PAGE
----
Hindsight blinds us to what was really going on in that procession into Jerusalem. We are accustomed to read the narrative through a particular set of goggles that focus in on those elements of the story that allow a knowing juxtaposition with events soon to come.
The crowds of people greeting Jesus as Messiah – waving their palm leaves and lining the road with clothes – could not see into the future. They longed for a Messiah to come and solve their very immediate problems. They needed him to be a King of action; a King who would burst onto public life and overturn the politics. A Vengeful all-powerful King who would smite the oppressor and raise up a new Holy Empire. There were a few clues that they were always likely to be disappointed; he was riding a donkey for a start, and then there were all his scruffy no-hope followers and his past association with all sorts of outcasts and undesirables. This King was never going to deliver what people thought they wanted.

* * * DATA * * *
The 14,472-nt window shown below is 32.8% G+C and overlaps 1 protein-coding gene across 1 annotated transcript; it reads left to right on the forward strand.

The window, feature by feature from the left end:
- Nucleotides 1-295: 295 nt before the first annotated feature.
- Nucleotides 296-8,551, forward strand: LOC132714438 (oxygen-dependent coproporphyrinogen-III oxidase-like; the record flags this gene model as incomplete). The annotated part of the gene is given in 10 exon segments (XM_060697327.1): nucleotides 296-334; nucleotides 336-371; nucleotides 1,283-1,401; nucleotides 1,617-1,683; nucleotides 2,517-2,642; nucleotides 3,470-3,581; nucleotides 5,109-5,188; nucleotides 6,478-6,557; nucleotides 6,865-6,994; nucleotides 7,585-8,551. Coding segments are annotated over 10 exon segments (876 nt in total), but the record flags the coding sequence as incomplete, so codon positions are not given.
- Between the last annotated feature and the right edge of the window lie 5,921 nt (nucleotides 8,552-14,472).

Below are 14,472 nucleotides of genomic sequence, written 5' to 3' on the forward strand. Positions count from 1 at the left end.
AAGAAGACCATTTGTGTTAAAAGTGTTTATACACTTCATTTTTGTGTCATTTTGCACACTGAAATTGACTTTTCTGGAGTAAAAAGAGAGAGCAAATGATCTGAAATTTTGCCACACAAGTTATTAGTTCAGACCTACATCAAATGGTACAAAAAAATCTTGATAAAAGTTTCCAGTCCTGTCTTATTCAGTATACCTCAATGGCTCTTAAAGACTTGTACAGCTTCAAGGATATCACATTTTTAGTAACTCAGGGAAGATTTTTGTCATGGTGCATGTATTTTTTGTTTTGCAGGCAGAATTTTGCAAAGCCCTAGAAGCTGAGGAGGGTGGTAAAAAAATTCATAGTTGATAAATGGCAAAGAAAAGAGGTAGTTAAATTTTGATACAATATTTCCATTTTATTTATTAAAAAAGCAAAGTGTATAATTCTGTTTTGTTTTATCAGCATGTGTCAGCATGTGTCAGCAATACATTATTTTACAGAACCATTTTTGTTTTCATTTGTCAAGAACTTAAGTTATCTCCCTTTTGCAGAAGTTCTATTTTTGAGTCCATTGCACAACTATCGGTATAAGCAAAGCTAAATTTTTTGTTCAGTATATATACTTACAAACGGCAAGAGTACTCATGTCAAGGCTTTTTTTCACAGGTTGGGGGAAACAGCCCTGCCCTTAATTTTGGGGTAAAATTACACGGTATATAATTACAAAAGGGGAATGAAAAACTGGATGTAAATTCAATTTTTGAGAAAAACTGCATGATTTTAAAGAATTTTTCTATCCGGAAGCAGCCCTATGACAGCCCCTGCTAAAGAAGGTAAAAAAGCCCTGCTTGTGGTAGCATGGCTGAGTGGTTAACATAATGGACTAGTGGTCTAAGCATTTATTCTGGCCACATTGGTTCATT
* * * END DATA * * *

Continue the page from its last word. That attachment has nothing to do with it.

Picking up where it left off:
The thing is, even with all this hindsight, we often still make exactly the same mistake. We think that the answer to our serial problems lie in the achievement of fresh conquest and we even come to believe that these are God-ordained, despite all the evidence to the contrary- the donkey, the Lepers and all.
We forget that in this upside-down New Kingdom, power only matters when it is laid down in the form of love.